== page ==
How much did a Roman pila weigh?

War in antiquity: Legionnaires worn down their enemies with this long-range weapon

In Goscinny's and Uderzo's epochal work “Asterix with the British” there is the beautiful scene in which a Briton holds a group of Roman legionaries in check with a spear and the threat: “My pilum is more solid than your sternum.” But she's wrong here great encyclopedia on the ancient universe for once. Because the javelin was by no means as stable as a sternum, but the secret of the pilum was its fragility. It was precisely because of this that it was a dreaded weapon - which the Romans, rather than the Celts, had developed to perfection.

"From the club to the rocket - the history of violence" is the name of the new series that ZDFinfo presents in ten parts. Four episodes will be broadcast on Wednesday in a row, and it is not for nothing that the javelin kicks off. Because it is mankind's oldest ranged weapon. With it the prehistoric humans secured their survival and their evolution. Because the sharpened wood thrown over a long distance made it possible for the early hunters and gatherers to kill large prey. The organization of the hunt, the processing of the meat and its richness in nutrients became the engines of the development of Homo sapiens.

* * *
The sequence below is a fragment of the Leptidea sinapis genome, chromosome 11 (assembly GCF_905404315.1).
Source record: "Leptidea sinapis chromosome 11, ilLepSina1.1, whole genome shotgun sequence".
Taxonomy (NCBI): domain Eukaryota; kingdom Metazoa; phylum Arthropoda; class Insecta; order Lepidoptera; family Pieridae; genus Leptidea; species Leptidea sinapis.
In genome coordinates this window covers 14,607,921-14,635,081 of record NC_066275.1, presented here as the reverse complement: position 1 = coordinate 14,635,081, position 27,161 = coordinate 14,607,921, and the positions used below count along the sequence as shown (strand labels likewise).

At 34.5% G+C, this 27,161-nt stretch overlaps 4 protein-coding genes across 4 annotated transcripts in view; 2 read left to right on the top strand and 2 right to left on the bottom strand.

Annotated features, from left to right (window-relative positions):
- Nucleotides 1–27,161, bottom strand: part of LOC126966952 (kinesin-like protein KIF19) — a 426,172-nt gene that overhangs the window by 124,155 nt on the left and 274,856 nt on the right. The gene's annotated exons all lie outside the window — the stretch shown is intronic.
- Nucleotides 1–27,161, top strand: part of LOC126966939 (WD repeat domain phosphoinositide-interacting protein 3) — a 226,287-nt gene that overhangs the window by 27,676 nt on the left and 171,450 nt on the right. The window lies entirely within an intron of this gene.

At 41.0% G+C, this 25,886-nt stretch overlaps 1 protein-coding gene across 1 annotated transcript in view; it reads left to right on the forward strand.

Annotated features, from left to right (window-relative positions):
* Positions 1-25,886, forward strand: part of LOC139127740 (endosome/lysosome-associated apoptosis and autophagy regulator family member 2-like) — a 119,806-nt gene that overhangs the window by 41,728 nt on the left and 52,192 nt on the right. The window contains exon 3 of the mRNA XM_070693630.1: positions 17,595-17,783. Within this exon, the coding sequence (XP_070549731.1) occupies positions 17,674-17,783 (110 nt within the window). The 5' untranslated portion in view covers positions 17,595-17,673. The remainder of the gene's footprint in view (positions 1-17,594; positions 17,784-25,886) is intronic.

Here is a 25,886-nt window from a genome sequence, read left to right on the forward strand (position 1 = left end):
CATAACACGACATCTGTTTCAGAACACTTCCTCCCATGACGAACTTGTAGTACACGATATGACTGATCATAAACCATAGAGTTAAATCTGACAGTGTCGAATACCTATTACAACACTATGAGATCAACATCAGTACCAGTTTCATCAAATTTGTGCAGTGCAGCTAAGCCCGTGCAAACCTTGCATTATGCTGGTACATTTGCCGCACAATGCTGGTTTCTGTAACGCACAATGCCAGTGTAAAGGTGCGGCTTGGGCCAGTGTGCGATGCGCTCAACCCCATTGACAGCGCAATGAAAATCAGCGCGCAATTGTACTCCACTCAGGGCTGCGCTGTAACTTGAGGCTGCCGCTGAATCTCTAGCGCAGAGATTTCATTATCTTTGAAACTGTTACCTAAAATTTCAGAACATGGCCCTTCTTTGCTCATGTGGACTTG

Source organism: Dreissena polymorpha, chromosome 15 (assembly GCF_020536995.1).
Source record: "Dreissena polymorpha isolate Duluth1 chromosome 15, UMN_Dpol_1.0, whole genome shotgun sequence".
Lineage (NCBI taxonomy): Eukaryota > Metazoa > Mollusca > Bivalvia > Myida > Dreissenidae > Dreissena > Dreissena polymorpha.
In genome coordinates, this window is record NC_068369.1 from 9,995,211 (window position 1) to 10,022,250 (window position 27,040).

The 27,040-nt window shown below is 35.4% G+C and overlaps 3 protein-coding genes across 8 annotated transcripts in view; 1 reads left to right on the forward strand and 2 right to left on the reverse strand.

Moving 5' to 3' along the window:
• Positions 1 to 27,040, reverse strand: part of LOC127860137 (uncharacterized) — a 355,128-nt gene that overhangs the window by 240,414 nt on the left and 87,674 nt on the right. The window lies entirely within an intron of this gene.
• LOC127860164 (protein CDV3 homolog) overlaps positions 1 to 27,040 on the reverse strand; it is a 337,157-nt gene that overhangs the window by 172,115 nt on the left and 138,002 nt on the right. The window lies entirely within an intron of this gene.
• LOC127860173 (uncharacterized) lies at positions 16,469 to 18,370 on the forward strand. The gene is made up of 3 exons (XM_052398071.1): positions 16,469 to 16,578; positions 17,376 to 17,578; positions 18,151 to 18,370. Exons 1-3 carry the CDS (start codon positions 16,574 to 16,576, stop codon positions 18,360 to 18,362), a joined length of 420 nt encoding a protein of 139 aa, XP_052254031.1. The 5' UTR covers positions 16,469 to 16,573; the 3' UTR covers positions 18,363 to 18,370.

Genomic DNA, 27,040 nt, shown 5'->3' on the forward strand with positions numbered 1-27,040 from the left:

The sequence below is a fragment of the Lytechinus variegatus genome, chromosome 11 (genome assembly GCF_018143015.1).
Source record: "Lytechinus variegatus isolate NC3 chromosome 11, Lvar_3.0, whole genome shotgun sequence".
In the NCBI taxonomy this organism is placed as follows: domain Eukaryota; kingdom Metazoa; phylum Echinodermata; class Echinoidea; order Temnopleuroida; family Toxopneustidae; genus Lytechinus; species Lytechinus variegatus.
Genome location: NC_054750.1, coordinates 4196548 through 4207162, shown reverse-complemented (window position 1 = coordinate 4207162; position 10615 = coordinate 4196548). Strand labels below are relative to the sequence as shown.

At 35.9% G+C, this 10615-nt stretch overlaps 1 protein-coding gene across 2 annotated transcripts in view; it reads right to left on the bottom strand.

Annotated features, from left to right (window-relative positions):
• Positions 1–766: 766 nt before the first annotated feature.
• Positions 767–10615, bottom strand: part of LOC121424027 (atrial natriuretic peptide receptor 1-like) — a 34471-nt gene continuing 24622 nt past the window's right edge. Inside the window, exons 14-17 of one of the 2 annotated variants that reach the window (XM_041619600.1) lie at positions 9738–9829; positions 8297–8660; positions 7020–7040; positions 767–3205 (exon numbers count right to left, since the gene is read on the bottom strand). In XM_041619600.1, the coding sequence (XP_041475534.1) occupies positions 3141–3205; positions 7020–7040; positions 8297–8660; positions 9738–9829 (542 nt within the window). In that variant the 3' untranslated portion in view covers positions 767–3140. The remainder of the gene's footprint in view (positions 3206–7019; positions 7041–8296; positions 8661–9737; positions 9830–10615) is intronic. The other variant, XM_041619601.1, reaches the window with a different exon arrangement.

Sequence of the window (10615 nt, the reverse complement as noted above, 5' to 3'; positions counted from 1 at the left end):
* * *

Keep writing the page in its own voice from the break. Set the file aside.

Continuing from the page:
The level of technology people had already reached 300,000 years ago is shown by the eight javelins between 1.80 and 2.50 meters long that came to light in the Schöningen open-cast lignite mine near Helmstedt in the 1990s. These Schöninger spears have the properties of modern sports javelins and could be thrown up to 80 meters. It would be another 290,000 years before hunting aid became a weapon with which human societies went to war against one another.